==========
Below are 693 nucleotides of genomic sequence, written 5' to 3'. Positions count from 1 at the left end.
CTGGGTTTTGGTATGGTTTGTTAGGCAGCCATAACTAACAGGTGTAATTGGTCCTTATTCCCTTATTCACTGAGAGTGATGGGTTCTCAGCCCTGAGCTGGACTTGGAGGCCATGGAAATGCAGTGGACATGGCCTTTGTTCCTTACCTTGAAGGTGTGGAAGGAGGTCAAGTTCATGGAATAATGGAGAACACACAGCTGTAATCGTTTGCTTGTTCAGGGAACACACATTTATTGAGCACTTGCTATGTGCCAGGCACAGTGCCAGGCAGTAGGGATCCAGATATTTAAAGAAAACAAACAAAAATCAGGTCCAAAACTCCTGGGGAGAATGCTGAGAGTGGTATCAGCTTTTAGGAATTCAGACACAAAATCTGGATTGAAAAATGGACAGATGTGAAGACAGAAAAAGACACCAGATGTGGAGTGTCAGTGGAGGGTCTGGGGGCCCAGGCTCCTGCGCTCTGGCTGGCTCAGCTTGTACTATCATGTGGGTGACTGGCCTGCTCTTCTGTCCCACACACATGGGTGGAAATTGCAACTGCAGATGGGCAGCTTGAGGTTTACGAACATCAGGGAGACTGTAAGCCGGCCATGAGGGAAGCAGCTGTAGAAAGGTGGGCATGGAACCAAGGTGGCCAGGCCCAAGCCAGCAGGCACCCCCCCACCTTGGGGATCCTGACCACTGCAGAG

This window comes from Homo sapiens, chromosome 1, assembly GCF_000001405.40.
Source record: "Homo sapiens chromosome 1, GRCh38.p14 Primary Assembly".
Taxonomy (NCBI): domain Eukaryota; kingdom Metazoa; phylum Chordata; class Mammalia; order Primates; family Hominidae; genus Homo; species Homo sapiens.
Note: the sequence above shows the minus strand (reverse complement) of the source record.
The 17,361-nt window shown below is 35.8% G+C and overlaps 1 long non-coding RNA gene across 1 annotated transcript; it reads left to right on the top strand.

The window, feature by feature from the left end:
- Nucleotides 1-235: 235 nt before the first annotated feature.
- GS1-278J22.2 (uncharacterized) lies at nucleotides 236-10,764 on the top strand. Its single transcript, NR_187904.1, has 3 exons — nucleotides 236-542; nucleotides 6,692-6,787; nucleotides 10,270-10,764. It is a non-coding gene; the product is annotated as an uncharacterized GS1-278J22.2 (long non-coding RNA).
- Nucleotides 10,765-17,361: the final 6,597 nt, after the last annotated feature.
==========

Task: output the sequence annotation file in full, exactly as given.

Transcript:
Below are 693 nucleotides of genomic sequence, written 5' to 3'. Positions count from 1 at the left end.
CTGGGTTTTGGTATGGTTTGTTAGGCAGCCATAACTAACAGGTGTAATTGGTCCTTATTCCCTTATTCACTGAGAGTGATGGGTTCTCAGCCCTGAGCTGGACTTGGAGGCCATGGAAATGCAGTGGACATGGCCTTTGTTCCTTACCTTGAAGGTGTGGAAGGAGGTCAAGTTCATGGAATAATGGAGAACACACAGCTGTAATCGTTTGCTTGTTCAGGGAACACACATTTATTGAGCACTTGCTATGTGCCAGGCACAGTGCCAGGCAGTAGGGATCCAGATATTTAAAGAAAACAAACAAAAATCAGGTCCAAAACTCCTGGGGAGAATGCTGAGAGTGGTATCAGCTTTTAGGAATTCAGACACAAAATCTGGATTGAAAAATGGACAGATGTGAAGACAGAAAAAGACACCAGATGTGGAGTGTCAGTGGAGGGTCTGGGGGCCCAGGCTCCTGCGCTCTGGCTGGCTCAGCTTGTACTATCATGTGGGTGACTGGCCTGCTCTTCTGTCCCACACACATGGGTGGAAATTGCAACTGCAGATGGGCAGCTTGAGGTTTACGAACATCAGGGAGACTGTAAGCCGGCCATGAGGGAAGCAGCTGTAGAAAGGTGGGCATGGAACCAAGGTGGCCAGGCCCAAGCCAGCAGGCACCCCCCCACCTTGGGGATCCTGACCACTGCAGAG

This window comes from Homo sapiens, chromosome 1, assembly GCF_000001405.40.
Source record: "Homo sapiens chromosome 1, GRCh38.p14 Primary Assembly".
Taxonomy (NCBI): domain Eukaryota; kingdom Metazoa; phylum Chordata; class Mammalia; order Primates; family Hominidae; genus Homo; species Homo sapiens.
Note: the sequence above shows the minus strand (reverse complement) of the source record.
The 17,361-nt window shown below is 35.8% G+C and overlaps 1 long non-coding RNA gene across 1 annotated transcript; it reads left to right on the top strand.

The window, feature by feature from the left end:
- Nucleotides 1-235: 235 nt before the first annotated feature.
- GS1-278J22.2 (uncharacterized) lies at nucleotides 236-10,764 on the top strand. Its single transcript, NR_187904.1, has 3 exons — nucleotides 236-542; nucleotides 6,692-6,787; nucleotides 10,270-10,764. It is a non-coding gene; the product is annotated as an uncharacterized GS1-278J22.2 (long non-coding RNA).
- Nucleotides 10,765-17,361: the final 6,597 nt, after the last annotated feature.